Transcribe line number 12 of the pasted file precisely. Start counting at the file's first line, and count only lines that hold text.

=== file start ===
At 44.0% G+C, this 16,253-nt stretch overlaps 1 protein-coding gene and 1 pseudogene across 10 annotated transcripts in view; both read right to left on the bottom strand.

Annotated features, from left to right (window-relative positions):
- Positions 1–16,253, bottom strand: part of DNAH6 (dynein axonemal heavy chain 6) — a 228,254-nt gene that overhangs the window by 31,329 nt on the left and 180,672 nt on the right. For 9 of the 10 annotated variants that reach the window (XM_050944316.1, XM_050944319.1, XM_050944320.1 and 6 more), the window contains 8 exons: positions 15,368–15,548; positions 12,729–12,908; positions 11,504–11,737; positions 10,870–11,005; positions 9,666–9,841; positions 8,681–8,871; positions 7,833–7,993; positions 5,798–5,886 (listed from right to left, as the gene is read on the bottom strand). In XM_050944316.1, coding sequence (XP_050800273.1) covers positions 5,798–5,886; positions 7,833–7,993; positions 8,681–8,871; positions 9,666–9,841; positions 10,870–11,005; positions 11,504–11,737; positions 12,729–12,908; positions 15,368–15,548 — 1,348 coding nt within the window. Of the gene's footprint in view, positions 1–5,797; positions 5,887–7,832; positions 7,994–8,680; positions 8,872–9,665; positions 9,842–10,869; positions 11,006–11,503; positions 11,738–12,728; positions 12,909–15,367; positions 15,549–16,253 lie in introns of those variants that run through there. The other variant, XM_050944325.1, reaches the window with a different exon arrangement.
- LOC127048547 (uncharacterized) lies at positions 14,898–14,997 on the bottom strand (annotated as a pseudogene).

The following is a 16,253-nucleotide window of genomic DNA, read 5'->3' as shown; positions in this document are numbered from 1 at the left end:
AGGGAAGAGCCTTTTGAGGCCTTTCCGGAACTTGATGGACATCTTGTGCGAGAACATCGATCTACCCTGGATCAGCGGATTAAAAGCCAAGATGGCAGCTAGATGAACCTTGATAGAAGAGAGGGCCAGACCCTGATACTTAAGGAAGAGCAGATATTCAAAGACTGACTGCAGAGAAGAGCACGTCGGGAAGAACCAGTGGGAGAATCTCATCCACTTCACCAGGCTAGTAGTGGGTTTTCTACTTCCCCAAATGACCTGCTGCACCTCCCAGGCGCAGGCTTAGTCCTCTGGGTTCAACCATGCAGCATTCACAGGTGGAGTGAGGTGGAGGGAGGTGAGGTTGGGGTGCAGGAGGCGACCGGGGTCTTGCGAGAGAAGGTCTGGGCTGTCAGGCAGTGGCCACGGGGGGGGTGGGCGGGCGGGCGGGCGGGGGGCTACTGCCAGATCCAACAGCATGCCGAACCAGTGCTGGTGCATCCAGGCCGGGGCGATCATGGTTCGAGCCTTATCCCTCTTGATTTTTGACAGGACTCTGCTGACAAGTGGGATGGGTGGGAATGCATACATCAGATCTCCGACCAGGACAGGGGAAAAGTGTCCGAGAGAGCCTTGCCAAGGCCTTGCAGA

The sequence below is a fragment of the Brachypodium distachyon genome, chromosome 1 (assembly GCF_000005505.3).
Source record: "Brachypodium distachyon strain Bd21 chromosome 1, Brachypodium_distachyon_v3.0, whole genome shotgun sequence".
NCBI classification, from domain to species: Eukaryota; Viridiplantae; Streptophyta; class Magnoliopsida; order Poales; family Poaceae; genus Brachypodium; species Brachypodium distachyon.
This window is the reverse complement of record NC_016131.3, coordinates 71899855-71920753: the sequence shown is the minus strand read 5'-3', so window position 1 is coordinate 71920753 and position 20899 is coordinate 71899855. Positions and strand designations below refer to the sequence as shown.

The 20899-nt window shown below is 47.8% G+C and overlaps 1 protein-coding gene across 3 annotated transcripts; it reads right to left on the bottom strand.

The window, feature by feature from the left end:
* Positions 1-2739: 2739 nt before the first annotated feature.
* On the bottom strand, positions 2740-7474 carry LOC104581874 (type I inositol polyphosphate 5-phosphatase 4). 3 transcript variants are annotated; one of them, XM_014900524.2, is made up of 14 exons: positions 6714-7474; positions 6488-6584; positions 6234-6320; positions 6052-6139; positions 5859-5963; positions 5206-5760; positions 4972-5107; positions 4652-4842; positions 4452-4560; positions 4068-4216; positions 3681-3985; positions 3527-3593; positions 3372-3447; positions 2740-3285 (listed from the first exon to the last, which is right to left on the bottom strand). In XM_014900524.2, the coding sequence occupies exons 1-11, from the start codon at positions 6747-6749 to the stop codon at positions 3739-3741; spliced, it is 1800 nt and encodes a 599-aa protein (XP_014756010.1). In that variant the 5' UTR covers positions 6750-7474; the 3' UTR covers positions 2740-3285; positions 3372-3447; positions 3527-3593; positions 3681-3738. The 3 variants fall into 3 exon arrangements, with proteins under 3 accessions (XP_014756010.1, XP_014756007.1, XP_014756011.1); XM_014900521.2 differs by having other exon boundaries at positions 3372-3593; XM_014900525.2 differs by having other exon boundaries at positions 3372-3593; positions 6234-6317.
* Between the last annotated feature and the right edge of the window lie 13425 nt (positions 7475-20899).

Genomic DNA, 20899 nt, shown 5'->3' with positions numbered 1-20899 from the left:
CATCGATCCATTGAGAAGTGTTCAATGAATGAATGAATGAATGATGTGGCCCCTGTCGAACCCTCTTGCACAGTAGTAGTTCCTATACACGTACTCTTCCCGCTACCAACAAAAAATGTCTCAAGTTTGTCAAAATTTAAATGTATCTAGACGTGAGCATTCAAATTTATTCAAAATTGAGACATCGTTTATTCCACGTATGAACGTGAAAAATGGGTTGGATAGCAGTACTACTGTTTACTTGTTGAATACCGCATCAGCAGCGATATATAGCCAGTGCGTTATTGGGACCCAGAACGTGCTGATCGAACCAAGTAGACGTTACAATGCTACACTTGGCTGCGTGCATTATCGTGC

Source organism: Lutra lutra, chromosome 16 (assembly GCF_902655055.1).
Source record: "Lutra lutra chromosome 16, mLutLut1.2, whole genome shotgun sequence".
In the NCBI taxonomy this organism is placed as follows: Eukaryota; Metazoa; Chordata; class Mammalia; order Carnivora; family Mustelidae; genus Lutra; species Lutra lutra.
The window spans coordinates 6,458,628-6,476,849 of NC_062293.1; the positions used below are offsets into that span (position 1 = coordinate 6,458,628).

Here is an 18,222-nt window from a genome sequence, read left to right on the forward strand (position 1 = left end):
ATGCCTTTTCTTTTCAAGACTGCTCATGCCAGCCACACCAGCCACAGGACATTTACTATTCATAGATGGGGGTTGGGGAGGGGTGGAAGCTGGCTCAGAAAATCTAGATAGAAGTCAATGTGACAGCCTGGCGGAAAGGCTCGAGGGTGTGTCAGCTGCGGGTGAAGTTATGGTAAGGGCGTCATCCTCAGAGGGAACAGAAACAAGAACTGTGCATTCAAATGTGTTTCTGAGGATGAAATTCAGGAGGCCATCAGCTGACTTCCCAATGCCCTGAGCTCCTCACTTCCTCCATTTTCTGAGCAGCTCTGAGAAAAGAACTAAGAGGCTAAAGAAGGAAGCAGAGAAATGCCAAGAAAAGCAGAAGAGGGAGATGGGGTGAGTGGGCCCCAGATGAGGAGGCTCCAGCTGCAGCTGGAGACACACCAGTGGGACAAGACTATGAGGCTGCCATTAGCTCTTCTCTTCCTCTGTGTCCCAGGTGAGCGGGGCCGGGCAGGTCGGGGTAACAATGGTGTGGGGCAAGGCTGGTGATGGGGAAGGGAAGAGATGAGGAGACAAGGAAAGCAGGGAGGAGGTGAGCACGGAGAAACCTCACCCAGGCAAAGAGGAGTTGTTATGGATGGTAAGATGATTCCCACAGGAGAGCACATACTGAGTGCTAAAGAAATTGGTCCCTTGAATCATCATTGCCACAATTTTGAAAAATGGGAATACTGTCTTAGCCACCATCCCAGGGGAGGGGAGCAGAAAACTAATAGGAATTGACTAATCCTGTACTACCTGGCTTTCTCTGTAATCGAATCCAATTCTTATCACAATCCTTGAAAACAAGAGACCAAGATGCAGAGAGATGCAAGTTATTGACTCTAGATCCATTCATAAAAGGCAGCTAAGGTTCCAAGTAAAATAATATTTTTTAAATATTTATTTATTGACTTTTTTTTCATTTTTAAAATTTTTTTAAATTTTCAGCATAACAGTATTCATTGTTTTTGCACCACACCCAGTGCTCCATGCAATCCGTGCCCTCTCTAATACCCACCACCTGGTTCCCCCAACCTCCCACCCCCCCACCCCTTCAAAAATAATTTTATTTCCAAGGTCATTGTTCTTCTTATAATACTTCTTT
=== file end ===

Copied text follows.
The window, feature by feature from the left end: